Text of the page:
Tag Archives: genetics

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Crufts horror at deformed animals, unless we intend to eat them

Today’s post is kindly sponsored by Mekuti – Life in balance

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It’s Crufts time again; the time to celebrate the wonder of dogs and to recoil at the horror of the ruining of some breeds by unscrupulous breeders.

The pivotal documentary Pedigree Dogs Exposed thrust the Kennel Club into the limelight and resulted in both the BBC and RSPCA distancing themselves from the show.

While this public stoning of the Kennel Club helped raised awareness of this issue, the footage from the 2016 show indicates little progress, particularly with some specific breeds.

A friend was shocked to hear I was watching Crufts as she was so upset at the way in which animals had been bred, saying she would never buy a pedigree animal, it got me wondering about the similarity between the animals bred for food that the majority have no concern about, and these dogs that have received national sympathy.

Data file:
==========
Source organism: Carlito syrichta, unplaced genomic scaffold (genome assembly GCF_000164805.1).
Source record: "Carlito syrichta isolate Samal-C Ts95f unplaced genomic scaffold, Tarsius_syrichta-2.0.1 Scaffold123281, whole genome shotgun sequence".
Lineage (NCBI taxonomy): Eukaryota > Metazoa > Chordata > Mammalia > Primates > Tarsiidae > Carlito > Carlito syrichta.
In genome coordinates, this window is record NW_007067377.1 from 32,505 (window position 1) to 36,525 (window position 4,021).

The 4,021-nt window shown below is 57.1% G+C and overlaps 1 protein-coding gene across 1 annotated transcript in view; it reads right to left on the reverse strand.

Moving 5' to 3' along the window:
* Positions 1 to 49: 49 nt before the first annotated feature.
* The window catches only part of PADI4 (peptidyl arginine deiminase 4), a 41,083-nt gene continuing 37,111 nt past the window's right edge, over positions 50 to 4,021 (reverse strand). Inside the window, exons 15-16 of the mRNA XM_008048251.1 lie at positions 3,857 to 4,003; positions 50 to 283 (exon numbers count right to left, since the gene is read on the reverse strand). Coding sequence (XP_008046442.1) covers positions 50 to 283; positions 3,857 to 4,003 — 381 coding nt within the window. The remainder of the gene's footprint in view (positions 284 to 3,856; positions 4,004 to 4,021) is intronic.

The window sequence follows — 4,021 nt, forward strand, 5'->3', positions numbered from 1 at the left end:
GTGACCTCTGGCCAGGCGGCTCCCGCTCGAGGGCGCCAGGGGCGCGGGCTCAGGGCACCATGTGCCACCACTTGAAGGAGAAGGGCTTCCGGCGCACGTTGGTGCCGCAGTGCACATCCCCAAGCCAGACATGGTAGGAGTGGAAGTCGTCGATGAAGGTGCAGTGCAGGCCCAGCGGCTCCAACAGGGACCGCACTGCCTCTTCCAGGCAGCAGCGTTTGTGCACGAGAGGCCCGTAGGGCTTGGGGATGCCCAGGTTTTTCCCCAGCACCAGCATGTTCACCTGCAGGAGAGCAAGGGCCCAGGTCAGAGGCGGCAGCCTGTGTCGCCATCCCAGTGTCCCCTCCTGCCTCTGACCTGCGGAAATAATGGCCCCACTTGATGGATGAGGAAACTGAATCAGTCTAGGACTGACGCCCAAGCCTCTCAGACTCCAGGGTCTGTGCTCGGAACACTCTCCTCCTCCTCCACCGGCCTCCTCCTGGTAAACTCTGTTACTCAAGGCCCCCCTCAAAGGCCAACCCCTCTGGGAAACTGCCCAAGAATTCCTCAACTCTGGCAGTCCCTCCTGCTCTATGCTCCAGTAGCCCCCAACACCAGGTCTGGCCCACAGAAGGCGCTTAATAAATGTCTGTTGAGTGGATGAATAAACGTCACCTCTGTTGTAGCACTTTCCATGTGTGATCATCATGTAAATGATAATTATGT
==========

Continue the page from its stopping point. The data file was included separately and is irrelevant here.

Much like this time last year, the best if breed German Shepherd has shocked a nation of dog lovers, and rightly so.

The roached back of these dogs is shocking and we should be ashamed to have turned a once athletic dog into this deformed creature. With its ataxic gait, it is clear that walking is not easy for these poor souls, however, lets compare a German shepherd to a modern broiler chicken.

A show German shepherd showing the dog placing weight on its hocks

Now contrast the German shepherd with these modern broiler hens.

Both have been selectively bred by mankind for a wanted trait. With the dog, the ‘ideal’ dog is one that fits a specific guideline, with the chicken, the ideal chicken is one that grows big and fast – so big and fast that its skeleton cannot grow quick enough and it often collapses under its own weight.

So I ask you, why is the dog suffering unacceptable but the broiler chicken an example of good modern breeding?

The next example, is the modern dairy cow. An animal that we have bred to produce up to 6000 liters of milk every year. In order to produce this volume of milk, farmers have bred cows to have larger and larger udders. So large in fact that they can strain their own udder ligaments under the excessive weight of milk and may need to wear an artificial udder support.

Is this more acceptable than the cavalier king Charles spaniel with a brain too large for its own skull or the Neapolitan mastiff with skin so profuse it can’t see?